My Darling Clementine (U) | Home Ents Review

Darnell, Linda (My Darling Clementine)_01

Dir. John Ford, US, 1946, 97 mins

Cast: Henry Fonda, Victor Mature, Linda Darnell, Walter Brennan

It’s odd that a film that is itself nostalgic for simpler times now evokes nostalgia among those of my generation for rainy weekends in the 1970s, when classics like this filled the relatively limited airwaves. Back then it was enough to watch and enjoy them, but the appreciation they nurtured now demands more.

Western marshal turned cattleman Wyatt Earp (Fonda) arrives at the lawless frontier town of Tombstone with his three brothers and a herd of cows they’re transporting to California to sell. Their plans to spend a refreshing night in town and move on are foiled when the youngest brother, left to guard the cattle, is killed and the herd stolen. Earp decides to stay in town until the matter is settled. While he forms an uneasy truce with the town’s de facto custodian, Doc Holliday (Mature), Holliday’s former girlfriend – the eponymous Clementine (Darnell) – arrives from Back East, to a frosty reception from both the Doc and, naturally enough, his current lover. The two dramas converge and ultimately conclude with the inevitable shoot-out at the OK Corral.

Arrow Films, rapidly establishing themselves as a prestige label for DVD and Blu-ray, fulfill the need admirably with this no-expense-spared release.

Alongside the film itself, we’re also given a pre-release version with some five minutes of additional scenes and editing variations, which are comprehensively analysed in a 40-minute documentary.

Allan Dwan’s 1939 film “Frontier Marshal”, of which Clementine is a partial remake, is also included and is a respectable film in its own right – less nuanced but a solid production, worth watching particularly for an entertaining performance by Eddie Foy Jr as his own father, a stage comedian who actually toured the old West. It’s interesting to compare Randolph Scott’s more upbeat version of Earp in this film with Fonda’s more brooding interpretation. (It’s worth mentioning that the transfer of this film is every bit as crisp and pristine as that of Clementine.)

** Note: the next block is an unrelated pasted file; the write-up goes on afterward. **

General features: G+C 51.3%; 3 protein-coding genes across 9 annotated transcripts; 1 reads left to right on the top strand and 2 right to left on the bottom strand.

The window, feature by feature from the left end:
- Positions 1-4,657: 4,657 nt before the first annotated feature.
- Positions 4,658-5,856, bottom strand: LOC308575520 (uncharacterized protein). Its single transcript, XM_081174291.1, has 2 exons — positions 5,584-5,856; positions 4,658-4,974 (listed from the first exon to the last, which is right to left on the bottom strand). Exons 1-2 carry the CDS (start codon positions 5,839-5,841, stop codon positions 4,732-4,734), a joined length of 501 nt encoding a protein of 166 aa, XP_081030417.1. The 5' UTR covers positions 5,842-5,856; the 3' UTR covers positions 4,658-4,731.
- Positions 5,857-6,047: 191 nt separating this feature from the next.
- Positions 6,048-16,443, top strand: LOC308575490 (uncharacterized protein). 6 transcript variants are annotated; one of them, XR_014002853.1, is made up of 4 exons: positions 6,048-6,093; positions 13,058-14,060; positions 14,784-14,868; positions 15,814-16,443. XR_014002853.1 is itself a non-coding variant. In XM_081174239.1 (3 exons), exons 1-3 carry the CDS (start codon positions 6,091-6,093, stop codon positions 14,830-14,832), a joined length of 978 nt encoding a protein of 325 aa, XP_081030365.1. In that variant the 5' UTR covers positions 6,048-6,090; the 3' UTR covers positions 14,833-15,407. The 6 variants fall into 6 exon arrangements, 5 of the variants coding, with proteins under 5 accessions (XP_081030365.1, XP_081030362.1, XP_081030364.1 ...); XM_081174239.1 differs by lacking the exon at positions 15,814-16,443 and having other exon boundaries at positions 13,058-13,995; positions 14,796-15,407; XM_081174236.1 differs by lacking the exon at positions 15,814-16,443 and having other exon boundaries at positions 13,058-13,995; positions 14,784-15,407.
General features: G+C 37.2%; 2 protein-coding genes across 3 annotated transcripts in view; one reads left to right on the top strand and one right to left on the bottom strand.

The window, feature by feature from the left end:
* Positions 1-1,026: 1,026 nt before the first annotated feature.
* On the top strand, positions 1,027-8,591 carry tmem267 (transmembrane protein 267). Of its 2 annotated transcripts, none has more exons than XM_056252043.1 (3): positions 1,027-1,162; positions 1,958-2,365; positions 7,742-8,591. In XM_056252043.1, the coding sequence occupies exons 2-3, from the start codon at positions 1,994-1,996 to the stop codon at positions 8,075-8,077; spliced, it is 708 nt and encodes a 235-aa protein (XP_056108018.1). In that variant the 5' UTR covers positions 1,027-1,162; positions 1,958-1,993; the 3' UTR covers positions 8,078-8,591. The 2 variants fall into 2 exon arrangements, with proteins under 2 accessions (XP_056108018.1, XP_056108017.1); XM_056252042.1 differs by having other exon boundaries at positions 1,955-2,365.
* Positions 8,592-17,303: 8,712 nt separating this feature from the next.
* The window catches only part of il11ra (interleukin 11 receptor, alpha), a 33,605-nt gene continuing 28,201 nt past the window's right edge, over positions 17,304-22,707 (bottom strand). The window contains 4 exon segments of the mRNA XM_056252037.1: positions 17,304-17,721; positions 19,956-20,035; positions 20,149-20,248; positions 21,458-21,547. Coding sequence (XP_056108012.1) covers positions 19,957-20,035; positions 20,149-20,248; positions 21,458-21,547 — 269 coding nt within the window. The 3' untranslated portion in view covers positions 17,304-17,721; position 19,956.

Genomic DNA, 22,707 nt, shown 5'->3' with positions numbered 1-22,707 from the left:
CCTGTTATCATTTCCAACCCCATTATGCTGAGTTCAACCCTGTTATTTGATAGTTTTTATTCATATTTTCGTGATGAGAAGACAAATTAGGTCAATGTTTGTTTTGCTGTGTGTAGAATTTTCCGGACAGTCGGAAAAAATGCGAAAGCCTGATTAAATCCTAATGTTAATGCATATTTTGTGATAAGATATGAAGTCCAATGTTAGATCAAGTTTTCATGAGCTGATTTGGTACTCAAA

Some of the other extras – an intensive commentary by Ford’s biographer Joseph McBride accompanied by Earp’s own grandson, and a radio adaptation, are included on the USA Criterion release, but not content with that, Arrow have included a one-hour Channel 4 programme from 1988 in which Lindsay Anderson gives a lecture on Clementine to students at the National Film School, and John Ford and Monument Valley, an affectionate recent documentary about the great director’s work, which includes lots of older video footage of John Wayne paying tribute to Ford, and of the man himself.

This two-disc set is far more than a classic film beefed up with extras. It adds up to a masterclass in film in general, and to John Ford and the making of this film in particular.
As for the film itself, anything I could tell you about an acknowledged classic would be redundant at this point in time, except perhaps my personal impressions. Never mind that it plays fast and loose with history (despite Ford’s assertion that he wrote the film to follow the truth as told to him by Earp himself, little more than the fact that there was a gunfight and that the Earps and the Clantons were there seems to match the historical record) and with geography (Ford’s career is responsible for giving us the impression that the American West all looks like Monument Valley!).

Ford is – as the extras remind us more than once – ‘printing the legend’, much as Earp himself defined it. An audience fresh out of World War II probably would have had even less appetite for shades-of-grey reality than it has at other times, and this film has intriguing echoes of what might have been the national mood at the time – that of a country that has been through tough times (for the lawlessness of the Old West, read Prohibition and the Depression) and now, having made great sacrifices to bring order to its world (for the gunfight itself, read WW2) is resolved to look forward to building better times, and especially (and poignantly, from this distance)  to protect its younger generation in the future, and not get them involved in conflicts they didn’t look for.

Academic analysis aside, My Darling Clementine contains more than its share of the most perfect moments  from classic westerns. To name a few: Wyatt Earp pointedly ignoring the wrath of Holliday’s girlfriend as he rocks on the back legs of his chair, the part played in the gunfight by the dust from a passing stagecoach, and old man Clanton’s chilling fatherly advice to his sons after he gives them a whipping for being bested by Earp: “When you pull a gun, kill a man!”

Review by  Dennis Sisterson


My Darling Clementine is out on Blu-ray on 17 August.

Author: cfwebmaster

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